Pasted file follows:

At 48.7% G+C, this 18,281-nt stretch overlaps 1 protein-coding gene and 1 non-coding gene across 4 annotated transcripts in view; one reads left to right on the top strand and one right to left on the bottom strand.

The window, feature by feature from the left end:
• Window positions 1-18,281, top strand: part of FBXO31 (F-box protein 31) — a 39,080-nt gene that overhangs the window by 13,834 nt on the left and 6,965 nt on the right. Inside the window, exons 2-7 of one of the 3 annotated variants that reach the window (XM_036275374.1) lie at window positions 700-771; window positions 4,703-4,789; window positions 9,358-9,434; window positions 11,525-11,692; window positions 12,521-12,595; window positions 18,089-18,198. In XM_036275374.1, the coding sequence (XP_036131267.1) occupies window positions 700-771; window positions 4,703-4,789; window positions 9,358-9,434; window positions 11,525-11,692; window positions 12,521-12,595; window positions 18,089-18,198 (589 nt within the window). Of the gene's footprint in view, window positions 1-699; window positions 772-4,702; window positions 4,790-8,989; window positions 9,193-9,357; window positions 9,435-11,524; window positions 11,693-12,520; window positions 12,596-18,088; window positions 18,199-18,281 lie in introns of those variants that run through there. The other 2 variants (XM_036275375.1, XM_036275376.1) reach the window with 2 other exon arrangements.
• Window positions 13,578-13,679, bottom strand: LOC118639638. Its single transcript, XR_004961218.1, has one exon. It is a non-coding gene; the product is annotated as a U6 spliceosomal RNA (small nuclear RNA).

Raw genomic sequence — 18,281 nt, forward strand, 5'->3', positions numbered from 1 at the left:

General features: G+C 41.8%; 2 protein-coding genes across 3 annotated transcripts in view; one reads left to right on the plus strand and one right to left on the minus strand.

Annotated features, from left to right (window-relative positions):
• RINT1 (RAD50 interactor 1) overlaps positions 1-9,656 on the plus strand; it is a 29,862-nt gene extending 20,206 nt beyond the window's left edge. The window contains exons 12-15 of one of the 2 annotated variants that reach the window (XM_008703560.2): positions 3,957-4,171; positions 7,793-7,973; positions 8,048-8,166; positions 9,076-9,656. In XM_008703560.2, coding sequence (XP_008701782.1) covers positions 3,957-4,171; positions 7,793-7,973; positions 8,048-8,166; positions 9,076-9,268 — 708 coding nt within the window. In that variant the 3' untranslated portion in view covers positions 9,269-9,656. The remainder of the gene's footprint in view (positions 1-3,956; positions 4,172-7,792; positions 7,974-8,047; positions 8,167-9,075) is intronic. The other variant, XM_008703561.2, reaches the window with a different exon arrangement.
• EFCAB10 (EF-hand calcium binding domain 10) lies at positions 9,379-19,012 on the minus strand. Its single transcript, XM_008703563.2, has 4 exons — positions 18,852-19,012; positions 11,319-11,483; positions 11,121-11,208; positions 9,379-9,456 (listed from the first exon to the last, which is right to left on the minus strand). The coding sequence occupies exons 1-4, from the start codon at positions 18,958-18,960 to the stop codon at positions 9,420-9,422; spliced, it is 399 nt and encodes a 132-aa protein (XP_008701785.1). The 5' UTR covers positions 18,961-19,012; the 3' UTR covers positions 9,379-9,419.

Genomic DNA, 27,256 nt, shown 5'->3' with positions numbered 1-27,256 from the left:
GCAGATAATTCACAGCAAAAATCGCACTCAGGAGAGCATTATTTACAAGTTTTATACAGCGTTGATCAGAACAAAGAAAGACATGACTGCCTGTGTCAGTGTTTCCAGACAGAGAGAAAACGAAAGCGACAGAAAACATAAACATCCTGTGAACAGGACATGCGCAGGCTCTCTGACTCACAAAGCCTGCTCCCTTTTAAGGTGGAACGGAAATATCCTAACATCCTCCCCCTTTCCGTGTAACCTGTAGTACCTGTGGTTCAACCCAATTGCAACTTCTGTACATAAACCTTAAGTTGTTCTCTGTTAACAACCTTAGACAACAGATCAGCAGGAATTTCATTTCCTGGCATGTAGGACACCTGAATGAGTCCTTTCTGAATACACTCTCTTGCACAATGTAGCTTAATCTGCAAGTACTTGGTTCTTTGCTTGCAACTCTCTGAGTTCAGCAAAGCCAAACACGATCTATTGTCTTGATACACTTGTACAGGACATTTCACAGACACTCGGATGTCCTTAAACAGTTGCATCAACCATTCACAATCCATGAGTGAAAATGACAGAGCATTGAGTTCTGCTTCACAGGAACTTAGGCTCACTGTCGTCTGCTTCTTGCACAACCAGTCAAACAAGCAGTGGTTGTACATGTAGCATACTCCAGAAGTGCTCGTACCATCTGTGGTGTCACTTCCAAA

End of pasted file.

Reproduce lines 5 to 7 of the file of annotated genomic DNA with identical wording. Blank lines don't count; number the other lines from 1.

Raw genomic sequence — 18,281 nt, forward strand, 5'->3', positions numbered from 1 at the left:

General features: G+C 41.8%; 2 protein-coding genes across 3 annotated transcripts in view; one reads left to right on the plus strand and one right to left on the minus strand.

Annotated features, from left to right (window-relative positions):